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Tag Archives: Statistics
Seeing The Future From The Past
Hop in my Delorian and we’ll travel back in time and appropriately tweak our predictive models. Imagine courtesy of William Warby via FlickCC. I just finished reading The Signal and the Noise, a book about predictions by the American statistician … Continue reading
Posted in Data Science
Tagged Bias, Facebook, Nate Silver, Predictive Modeling, Robin Hason, Statistics
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Divorce And Margarine
The correlation between the divorce rate in Maine and the per capita consumption of margarine, though compelling, is totally spurious. This is just one of the many such correlations that Tyler Vigen explores on Spurious Correlations, and in his book … Continue reading
Posted in Statistics
Tagged bad statistics, fivethirtyeight, Spurious Correlations, Statistics, Tyler Vigen
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Mona Chalabi’s Datasketches
Handdrawn data visualizations about farts and penises! If that has you hooked, no need to read any further. Just surf over to Mona Chalabi’s Instagram account and enjoy. I first encountered Chalabi through her “Dear Mona” column at FiveThirtyEight, which … Continue reading
All the Pvalues Fit to Print
I feel like I’ve seen news stories or blog posts about pvalues every day this month. First, Andrew Gelman reported that the editor of the journal Psychological Science, famous to some for publishing dubious findings on the strength of p<0.05, will be … Continue reading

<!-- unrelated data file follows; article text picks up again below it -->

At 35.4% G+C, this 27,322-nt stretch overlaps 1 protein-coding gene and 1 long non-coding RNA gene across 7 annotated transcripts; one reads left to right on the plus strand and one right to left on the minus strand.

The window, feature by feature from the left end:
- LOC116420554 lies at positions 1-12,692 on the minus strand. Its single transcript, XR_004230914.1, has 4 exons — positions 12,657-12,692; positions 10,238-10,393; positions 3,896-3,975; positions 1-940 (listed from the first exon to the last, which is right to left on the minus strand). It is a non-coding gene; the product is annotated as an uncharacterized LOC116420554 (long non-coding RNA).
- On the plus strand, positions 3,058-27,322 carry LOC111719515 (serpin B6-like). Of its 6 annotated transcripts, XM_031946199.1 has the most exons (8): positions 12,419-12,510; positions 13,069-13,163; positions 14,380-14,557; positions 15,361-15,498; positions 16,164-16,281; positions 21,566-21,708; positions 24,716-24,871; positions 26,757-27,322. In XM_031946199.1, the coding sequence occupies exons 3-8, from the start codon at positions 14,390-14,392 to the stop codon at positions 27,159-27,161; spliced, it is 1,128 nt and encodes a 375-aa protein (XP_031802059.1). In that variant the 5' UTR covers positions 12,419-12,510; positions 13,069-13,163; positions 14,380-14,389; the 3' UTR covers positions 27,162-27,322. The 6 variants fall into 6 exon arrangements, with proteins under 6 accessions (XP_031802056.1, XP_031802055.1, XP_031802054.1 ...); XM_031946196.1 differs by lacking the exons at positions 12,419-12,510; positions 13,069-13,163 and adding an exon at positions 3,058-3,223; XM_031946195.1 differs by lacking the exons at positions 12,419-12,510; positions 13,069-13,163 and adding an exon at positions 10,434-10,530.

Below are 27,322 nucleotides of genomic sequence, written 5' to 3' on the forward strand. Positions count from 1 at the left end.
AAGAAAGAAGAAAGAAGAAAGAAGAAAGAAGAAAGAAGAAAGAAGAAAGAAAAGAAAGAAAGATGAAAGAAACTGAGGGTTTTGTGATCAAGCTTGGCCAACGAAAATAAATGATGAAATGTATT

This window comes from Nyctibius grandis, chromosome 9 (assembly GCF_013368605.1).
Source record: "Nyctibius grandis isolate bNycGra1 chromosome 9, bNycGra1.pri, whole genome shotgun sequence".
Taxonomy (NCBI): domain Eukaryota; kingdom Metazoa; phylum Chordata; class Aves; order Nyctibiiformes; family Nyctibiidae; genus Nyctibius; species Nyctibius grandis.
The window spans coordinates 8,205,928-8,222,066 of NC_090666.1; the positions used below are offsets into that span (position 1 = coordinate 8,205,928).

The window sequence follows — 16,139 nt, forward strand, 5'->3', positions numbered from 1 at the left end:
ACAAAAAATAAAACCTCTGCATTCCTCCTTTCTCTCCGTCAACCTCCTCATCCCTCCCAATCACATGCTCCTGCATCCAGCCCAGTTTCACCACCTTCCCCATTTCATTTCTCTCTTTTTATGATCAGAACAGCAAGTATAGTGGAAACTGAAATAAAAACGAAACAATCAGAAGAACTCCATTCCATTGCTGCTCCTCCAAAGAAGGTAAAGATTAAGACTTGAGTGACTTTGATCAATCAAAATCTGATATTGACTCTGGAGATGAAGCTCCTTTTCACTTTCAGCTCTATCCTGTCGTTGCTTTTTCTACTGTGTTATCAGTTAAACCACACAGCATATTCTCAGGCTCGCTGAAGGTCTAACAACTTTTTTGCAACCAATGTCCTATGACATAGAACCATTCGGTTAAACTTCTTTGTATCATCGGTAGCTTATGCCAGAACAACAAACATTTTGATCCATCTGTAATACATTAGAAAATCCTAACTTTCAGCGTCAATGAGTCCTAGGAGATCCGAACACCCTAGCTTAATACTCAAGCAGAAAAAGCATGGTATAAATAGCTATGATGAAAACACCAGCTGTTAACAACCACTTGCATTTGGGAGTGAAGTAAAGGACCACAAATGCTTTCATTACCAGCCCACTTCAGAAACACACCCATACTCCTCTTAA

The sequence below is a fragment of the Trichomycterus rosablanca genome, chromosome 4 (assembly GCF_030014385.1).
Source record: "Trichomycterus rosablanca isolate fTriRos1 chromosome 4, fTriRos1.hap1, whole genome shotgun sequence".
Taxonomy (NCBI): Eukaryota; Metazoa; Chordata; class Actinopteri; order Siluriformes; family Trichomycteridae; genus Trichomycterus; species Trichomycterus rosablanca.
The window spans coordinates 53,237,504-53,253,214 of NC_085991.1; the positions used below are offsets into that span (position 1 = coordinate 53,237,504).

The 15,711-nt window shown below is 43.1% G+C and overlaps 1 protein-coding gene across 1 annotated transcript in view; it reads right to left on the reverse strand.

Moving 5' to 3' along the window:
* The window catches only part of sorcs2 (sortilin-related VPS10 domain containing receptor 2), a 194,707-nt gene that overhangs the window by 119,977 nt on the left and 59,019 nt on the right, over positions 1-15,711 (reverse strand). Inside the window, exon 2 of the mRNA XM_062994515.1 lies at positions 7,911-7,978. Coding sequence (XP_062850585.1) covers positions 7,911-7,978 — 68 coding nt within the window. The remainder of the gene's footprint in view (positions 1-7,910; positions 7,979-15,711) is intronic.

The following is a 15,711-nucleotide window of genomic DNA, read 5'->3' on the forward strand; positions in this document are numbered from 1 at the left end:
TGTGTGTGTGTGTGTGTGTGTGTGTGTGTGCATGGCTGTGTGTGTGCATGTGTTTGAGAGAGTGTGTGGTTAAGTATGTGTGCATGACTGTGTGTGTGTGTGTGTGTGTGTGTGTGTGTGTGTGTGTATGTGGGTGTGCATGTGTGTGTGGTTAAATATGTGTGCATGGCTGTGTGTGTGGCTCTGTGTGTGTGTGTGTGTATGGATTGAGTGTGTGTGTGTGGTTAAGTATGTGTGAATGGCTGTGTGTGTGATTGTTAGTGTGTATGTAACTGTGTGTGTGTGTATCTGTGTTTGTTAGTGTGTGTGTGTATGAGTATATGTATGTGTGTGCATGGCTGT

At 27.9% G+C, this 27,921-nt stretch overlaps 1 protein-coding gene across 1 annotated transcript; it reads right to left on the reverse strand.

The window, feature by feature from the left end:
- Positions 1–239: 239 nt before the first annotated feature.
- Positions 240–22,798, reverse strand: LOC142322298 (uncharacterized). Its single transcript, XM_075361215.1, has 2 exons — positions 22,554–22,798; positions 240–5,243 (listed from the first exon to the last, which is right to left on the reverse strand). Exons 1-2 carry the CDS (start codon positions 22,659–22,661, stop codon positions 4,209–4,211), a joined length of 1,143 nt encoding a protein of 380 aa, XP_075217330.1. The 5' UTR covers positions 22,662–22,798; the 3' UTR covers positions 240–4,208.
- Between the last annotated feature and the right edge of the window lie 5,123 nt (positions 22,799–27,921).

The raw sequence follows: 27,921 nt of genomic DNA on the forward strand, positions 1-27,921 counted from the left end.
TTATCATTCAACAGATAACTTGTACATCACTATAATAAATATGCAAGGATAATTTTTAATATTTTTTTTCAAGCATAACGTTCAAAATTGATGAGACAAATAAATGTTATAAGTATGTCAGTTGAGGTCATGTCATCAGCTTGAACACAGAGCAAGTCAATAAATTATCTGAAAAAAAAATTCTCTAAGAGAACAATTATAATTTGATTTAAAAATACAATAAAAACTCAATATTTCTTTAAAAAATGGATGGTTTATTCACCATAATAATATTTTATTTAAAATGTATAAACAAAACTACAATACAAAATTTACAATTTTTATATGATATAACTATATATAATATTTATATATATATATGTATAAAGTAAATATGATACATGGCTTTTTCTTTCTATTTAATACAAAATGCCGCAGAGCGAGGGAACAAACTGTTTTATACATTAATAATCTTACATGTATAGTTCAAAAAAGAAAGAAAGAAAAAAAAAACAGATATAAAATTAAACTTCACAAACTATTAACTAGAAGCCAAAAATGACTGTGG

Who Is The Antivax Movement? Data Science Explains.
It was all theoretical until Jenny McCarthy gave Sidney Crosby the mumps. Then it got real. Ok, I know that’s a sensationalist — not to mention flagrantly untrue — thing to say, but it’s how I suddenly felt a few … Continue reading
Posted in Biomath, Mathematics and Computing
Tagged data science, data vizualization, math, math and health, Statistics
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Return of the Statistics Blogs
When I shared a few of my favorite statistics blogs over a year ago, Thomas Lumley selfpromoted his blogs in the comments, and I’m so glad he did! He is the ringleader and a contributor to the University of Auckland … Continue reading
Posted in Statistics
Tagged age, Amy Hogan, health, media, percent, reporting, Statistics, Thomas Lumley
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NotSoConfident Intervals
Here is a test for you. Let’s say 300 mathematicians were polled concerning how many hours of TV they watch per week. What does it mean to say that a 95% confidence interval for the average number of hours of … Continue reading